When last I checked in it was Friday and both the weekend and Daddy were coming so the three of us girls were in a pretty good space. On Saturday morning, I suggested that I take us all out to breakfast at a sweet little sidewalk trattoria I’d seen in the old town area and then we could check out a park on the way back that looked great for children. And then Arleigh could nap and Abby could work and I could figure out dinner while we waited for Misha, who was due back right about meal time. Off we went on the bus and then, not sure quite where to get off, we over shot our stop by a couple and ended up in a part of town that had absolutely nothing to offer us except a nightmare maze of confusion: the Termini. Arleigh was getting very antsy on an empty tummy and we were all frustrated. You would think that by now the bus system would be clear and easy, or perhaps that I am a total idiot in figuring it out. But you would also think that buses run on their posted schedules to the places they claim to be going without odd little detour jaunts around an area that is totally unfamiliar. We ate overpriced not good food and found another bus stop, after a lot of wandering, that would take us to the park. We stopped there at the Victor Emmanuel playground and Arleigh enjoyed the small children’s amusement park area (it’s really quite nice) but by then we were tired so we again hopped on the bus to head home- and within a few stops realized we were headed in the wrong direction, right back to Termini where every train, metro, tram and bus in entire Western world come and go. Off the bus, cross the street, wait for the next one. Both Abby and I were very much on edge and we were riding along trying to keep Arleigh awake so she would actually eat some lunch and take a proper nap. Then the bus came to a stop as numerous police cars were actively cordoning off the street. There was a dead body in the middle of the road, in our direct and close line of vision. Fortunately Arleigh was down in her stroller. It was a shocking thing, apparently a pedestrian hit by a car. The bus didn’t move for a while and we just stood there, along with all the other passengers in stunned silence.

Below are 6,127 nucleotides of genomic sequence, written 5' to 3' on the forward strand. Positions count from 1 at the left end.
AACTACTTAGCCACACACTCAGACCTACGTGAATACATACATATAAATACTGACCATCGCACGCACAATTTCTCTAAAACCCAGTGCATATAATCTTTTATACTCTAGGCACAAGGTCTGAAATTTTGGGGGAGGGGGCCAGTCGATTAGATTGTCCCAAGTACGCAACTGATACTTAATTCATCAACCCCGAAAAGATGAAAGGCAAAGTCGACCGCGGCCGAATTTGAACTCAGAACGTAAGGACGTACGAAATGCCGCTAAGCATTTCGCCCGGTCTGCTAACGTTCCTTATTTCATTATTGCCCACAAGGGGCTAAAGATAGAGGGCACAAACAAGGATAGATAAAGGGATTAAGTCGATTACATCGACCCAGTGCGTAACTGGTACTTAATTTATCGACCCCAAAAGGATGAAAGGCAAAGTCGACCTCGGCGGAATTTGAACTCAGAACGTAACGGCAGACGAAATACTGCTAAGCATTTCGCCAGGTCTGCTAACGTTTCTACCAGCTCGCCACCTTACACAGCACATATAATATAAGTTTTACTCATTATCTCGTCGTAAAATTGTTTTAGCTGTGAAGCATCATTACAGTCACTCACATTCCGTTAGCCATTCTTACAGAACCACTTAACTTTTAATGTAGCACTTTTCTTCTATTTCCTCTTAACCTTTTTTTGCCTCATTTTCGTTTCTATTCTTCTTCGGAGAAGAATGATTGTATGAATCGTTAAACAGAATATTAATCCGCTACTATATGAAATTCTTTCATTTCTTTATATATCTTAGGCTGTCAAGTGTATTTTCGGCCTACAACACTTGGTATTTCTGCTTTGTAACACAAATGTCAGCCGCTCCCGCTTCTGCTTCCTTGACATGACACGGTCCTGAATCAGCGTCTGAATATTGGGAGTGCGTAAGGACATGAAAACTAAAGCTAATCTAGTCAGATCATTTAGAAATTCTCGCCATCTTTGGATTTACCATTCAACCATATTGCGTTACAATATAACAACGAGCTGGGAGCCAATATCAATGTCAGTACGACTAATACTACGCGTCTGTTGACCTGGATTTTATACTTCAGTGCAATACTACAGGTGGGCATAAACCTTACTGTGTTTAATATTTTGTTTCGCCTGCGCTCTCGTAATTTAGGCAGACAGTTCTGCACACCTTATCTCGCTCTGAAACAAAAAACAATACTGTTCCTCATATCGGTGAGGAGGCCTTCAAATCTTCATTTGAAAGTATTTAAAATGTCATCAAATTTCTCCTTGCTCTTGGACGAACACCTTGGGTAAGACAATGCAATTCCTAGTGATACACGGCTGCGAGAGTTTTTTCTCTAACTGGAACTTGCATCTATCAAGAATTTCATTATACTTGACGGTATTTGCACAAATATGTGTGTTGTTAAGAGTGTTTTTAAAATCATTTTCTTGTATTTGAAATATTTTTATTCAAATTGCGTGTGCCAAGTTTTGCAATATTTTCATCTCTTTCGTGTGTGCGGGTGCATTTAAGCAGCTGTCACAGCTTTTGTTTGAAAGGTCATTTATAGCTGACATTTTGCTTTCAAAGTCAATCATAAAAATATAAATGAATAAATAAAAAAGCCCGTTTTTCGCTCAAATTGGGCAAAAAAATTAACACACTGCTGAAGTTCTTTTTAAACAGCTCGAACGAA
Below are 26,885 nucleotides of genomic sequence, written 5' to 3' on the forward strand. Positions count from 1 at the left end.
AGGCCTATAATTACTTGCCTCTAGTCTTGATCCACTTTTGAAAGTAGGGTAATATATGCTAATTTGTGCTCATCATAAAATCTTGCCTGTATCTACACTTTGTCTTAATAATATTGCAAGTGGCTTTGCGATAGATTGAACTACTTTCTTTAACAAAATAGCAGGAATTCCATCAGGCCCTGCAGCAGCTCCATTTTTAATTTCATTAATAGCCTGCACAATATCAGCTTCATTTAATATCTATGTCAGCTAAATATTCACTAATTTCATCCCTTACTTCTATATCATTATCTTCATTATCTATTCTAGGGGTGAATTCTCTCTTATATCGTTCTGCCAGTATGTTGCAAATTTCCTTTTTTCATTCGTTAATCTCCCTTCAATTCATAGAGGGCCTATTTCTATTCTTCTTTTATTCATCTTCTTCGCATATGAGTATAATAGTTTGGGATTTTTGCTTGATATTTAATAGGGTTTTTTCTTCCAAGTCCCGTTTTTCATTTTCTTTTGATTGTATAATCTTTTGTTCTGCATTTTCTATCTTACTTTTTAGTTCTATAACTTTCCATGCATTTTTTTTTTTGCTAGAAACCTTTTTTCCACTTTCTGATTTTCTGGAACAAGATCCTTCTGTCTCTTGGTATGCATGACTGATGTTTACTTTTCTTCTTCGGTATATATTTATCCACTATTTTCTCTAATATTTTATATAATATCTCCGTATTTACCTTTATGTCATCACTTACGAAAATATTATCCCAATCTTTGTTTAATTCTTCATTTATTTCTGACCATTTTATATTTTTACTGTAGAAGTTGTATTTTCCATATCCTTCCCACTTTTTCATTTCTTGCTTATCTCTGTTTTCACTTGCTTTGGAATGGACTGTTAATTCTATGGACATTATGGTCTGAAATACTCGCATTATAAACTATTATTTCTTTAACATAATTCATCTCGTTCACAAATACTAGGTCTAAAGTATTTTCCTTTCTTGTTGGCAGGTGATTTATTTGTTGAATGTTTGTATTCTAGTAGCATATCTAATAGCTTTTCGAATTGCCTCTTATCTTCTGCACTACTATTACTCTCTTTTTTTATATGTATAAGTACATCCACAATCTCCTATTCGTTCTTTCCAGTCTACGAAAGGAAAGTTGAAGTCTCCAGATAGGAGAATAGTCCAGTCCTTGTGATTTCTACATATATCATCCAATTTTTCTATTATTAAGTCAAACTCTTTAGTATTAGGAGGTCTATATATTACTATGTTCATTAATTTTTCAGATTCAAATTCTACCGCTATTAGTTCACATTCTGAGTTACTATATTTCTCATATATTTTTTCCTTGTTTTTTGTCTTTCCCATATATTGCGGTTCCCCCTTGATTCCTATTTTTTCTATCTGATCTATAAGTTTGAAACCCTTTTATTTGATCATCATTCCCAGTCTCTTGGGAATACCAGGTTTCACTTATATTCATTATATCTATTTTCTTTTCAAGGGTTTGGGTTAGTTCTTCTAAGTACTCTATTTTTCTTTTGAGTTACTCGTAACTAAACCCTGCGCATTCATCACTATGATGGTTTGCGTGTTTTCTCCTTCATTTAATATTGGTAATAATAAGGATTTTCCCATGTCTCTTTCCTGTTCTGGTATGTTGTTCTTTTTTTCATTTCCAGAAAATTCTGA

After we got home we couldn’t even mention it to each other until hours later. During that time and since then I’ve thought a lot about how we all communicate about terrible and shocking events. Privately, publicly and through the media. I’ve thought about public grief and the advantages and disadvantages to us as we try to cope with these things. I’ve wondered if we dilute our own personal ability to organize and mend ourselves emotionally and if “public” noisy mourning in some way substitutes for more centered strength, insight and resiliency. I don’t know. During my time here in Rome I’ve watched America reacting to another mass murder of youth. We saw this accident. And there is personal grief. Every where, looking for solace.
This is my last full day here and I have lots of other interesting bits and pieces and sweet little interludes, photos and good times so I’ll add those later on today and tomorrow during travel time. This time spent with this little part of my family has been time I wouldn’t trade for anything in the world. It’s been the very best place for me to be.
Right now I’m headed off for an art exhibition about Klimt I’ve been eager to see.